One more thing…

react

There’s one other project that I haven’t mentioned that I feel is worth noting – React by Facebook. I don’t feel it completely belongs on this list because it’s so much more than a templating engine. However, because it can actually be used as an isomorphic rendering engine, it’s worth noting. It’s currently very actively developed and there’s a ton of buzz around it.

Summary

Name Stars Forks Commits Contributors GitHub Score
Jade 7,335 1,136 1,968 135 118
Mustache.js 6,985 1,464 514 55 95
Dust.js 1,571 293 697 28 28
Nunjucks 1,565 115 525 40 26
EJS 1,796 289 221 24 25

So what do we have? Five different isomorphic template engines written in JavaScript that take completely different approach to essentially doing the same thing – rendering HTML. From the most basic EJS, a very popular Mustache.js, LinkedIn backed Dust.js, Mozilla produced Nunjucks and a fully independent and most popular of the bunch – Jade.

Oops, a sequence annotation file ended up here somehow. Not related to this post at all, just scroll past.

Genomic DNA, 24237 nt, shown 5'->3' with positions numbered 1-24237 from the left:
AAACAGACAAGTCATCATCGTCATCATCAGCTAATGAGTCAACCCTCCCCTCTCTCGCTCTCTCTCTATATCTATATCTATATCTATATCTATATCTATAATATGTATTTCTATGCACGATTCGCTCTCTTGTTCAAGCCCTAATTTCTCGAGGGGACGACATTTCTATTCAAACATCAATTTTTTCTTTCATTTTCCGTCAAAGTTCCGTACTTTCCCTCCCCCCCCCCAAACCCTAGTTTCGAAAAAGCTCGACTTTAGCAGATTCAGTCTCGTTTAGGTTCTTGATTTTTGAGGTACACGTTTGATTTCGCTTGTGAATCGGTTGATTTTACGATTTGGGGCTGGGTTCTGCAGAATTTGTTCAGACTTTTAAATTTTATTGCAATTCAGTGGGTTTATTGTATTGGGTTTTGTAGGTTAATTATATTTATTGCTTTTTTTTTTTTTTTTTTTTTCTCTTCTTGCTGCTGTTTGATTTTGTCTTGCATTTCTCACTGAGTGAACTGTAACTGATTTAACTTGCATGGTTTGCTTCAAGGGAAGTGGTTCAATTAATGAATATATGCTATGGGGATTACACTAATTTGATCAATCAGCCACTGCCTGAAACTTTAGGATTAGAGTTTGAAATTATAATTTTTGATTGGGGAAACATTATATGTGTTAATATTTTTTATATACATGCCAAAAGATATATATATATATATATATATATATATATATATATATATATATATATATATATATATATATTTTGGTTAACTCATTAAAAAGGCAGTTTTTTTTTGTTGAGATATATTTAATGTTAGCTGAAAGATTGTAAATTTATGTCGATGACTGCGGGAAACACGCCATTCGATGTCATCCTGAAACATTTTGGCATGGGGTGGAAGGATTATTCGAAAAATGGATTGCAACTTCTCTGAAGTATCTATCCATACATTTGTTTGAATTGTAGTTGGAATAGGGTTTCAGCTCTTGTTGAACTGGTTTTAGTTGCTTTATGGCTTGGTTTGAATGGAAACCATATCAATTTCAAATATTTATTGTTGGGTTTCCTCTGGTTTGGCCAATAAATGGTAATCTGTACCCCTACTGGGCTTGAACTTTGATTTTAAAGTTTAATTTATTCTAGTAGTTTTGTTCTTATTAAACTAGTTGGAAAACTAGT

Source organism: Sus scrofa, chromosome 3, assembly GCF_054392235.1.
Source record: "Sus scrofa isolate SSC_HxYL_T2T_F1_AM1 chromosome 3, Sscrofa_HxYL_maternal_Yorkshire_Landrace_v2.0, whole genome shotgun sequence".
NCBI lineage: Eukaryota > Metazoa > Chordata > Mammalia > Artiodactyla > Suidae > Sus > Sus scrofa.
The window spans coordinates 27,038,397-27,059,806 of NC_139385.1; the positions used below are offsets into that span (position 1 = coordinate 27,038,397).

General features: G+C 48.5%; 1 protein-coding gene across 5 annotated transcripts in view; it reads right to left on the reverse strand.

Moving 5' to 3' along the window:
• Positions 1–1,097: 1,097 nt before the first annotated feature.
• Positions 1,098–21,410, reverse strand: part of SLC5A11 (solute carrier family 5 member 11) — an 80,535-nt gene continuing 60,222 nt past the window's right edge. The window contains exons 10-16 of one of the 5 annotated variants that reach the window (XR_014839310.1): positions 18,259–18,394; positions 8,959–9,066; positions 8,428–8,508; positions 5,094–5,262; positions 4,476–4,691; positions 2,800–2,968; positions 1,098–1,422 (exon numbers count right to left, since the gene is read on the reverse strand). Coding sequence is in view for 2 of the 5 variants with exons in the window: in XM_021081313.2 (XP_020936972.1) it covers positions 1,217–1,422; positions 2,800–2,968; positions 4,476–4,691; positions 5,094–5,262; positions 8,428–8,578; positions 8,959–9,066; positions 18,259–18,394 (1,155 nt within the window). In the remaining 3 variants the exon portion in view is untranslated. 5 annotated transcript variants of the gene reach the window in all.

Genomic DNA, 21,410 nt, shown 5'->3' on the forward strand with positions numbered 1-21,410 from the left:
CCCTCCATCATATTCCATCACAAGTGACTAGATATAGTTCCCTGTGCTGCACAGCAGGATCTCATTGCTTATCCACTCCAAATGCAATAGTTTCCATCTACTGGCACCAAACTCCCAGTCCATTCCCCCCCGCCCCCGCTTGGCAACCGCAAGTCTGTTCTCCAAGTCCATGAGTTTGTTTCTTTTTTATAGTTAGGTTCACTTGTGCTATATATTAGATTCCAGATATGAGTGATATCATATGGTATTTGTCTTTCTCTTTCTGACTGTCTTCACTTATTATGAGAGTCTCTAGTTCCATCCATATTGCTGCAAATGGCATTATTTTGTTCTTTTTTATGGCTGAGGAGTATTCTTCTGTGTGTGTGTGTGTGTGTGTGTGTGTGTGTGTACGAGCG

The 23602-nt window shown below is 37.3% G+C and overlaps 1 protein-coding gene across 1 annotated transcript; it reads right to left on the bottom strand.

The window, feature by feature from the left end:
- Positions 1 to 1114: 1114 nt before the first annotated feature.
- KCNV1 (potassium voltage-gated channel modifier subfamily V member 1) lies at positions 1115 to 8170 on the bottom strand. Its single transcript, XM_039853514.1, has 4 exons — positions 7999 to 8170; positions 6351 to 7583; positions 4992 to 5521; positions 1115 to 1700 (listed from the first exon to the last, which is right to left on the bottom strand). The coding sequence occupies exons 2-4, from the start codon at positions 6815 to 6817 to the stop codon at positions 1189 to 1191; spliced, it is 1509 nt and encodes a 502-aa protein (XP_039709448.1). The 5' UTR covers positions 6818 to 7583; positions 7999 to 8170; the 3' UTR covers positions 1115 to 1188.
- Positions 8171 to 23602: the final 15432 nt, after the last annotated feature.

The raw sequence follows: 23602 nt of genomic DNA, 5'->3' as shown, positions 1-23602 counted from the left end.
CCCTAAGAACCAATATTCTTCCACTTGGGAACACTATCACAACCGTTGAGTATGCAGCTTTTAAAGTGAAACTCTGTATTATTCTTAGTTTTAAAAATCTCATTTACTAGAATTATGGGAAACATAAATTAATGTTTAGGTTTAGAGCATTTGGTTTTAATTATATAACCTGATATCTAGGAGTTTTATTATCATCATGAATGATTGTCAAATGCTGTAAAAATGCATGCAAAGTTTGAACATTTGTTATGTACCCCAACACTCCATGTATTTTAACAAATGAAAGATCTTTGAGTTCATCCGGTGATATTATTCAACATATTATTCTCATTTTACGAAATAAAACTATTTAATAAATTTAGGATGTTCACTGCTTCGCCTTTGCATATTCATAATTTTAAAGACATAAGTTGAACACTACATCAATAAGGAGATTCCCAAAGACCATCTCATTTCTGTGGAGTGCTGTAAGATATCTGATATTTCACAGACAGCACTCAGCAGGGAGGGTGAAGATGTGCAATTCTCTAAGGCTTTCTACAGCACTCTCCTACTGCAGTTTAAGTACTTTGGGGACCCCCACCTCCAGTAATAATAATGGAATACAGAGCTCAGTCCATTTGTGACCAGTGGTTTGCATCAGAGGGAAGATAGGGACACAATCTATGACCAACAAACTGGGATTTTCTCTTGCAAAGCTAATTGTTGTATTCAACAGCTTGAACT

All of them have their own strengths and weaknesses, some of them could even be used together with others. Dust.js stands out of the crowd with its streaming support. Jade has significant white space and can seamlessly integrate with other markup engines like Markdown and CoffeeScript. Nunjucks brings async filters and tags to the table and Mustache.js is minimal and straight forward. EJS is just… well, EJS I guess – it’s a bare bones templating engine.

Finally, I’ve put together a runnable example. Every engine listed is set to produce exactly the same output to give you and idea of where they differ. Dust.js is slowed down on purpose to illustrate it’s streaming capabilities. The source is also posted on GitHub.